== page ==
Nationals, Adam LaRoche finalize two-year, $16 million deal

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Adam LaRoche and the Nationals made things official this afternoon, as Washington announced a two-year contract with the veteran first baseman.

He’ll get $7 million in 2011 and $8 million in 2012, and the deal also includes a $10 million mutual option or $1 million buyout for 2012. In other words, he’s guaranteed $16 million for two seasons.

Washington has made upgrading the defense a priority this offseason and going from Adam Dunn to LaRoche at first base will definitely help the team’s run prevention in a big way, but the downgrade offensively is likely even bigger.

During the past three seasons LaRoche has hit .269 with 75 homers and an .823 OPS, while Dunn has hit .255 with 116 homers and a .906 OPS. Of course, the price tags are also much different, as Dunn signed a four-year, $56 million contract with the White Sox.

Report: Mariners enter into a ballpark naming rights deal with T-Mobile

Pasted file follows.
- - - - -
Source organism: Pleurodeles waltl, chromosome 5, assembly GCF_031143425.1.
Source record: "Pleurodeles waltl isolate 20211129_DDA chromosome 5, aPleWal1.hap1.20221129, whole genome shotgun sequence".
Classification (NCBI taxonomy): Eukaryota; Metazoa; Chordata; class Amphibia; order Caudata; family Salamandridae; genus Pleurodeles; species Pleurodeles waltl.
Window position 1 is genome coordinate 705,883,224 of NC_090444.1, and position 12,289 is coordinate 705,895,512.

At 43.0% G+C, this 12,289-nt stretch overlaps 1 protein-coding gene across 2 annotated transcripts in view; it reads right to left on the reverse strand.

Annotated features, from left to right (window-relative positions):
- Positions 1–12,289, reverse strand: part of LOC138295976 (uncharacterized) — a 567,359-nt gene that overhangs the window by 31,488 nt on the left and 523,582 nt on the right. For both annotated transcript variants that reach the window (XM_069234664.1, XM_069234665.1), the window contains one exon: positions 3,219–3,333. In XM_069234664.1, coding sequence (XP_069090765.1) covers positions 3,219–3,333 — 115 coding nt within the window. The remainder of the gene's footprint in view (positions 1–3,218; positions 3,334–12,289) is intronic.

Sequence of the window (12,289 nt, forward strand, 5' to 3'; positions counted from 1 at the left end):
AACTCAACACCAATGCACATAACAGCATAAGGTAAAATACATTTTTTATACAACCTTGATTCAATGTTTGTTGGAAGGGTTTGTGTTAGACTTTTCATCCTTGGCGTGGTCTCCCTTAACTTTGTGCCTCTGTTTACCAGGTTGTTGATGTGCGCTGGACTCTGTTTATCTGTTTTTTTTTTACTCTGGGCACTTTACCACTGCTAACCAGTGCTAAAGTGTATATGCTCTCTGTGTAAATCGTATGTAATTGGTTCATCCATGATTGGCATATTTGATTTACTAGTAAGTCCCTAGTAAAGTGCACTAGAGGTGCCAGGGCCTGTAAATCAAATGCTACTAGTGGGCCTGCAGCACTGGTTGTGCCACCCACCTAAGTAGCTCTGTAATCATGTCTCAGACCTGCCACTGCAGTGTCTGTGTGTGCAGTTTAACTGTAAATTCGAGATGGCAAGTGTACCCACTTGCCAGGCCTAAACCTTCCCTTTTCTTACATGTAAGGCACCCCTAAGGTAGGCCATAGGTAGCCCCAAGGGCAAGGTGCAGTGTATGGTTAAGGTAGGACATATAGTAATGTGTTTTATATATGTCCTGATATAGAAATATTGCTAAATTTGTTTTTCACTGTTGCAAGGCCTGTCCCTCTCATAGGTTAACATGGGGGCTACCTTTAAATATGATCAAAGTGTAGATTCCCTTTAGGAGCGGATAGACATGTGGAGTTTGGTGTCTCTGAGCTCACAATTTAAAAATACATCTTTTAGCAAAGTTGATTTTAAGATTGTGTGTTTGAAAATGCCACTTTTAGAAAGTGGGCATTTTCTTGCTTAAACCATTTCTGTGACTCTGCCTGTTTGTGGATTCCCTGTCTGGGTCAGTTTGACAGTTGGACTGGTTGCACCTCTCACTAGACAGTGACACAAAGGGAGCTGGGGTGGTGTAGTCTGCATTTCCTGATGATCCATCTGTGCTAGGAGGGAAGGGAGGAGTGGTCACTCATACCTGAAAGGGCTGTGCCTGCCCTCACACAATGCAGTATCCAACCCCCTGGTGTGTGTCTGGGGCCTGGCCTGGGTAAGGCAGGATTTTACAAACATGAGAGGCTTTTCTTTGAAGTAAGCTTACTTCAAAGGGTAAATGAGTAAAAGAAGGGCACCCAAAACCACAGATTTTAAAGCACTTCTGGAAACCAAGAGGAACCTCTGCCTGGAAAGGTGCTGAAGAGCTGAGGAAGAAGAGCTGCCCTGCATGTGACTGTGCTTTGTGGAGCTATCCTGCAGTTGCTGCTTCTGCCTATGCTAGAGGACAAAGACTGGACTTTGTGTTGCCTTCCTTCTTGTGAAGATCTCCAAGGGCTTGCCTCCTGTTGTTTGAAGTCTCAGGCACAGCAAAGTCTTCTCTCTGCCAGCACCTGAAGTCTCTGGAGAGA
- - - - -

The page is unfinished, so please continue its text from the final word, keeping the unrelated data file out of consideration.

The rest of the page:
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Maury Brown of Forbes reports that T-Mobile will be the new naming rights partner for the Seattle Mariners’ ballpark beginning in 2019. Their park had been known as Safeco Field since it first opened in the summer of 1999. The 20-year naming rights deal with Safeco ended with the close of the 2018 season.

Brown reports that the deal will be around $3 million a year, which doesn’t seem like a whole lot. Then again, I have long been skeptical of how much naming rights actually bring back to the naming rights partner. That’s especially true when the partner is slapping its name on a ballpark that was known as something else beforehand. People tend to still use the old name and, I suspect, resent the new one a bit. Maybe that’s less the case when the park has only been known by corporate names, and no beloved traditional name is being displaced, but I still question if anyone really makes a single purchasing decision based on the name of a ballpark.

I know this much for sure, though: despite the relatively small cost of naming rights here, none of the most notable Seattle-based companies — which include Amazon, Starbucks, Nordstrom, Microsoft, Costco and Alaska Airlines — felt it was worth it. Possibly because they know people are gonna call the place “Safeco” for several years regardless.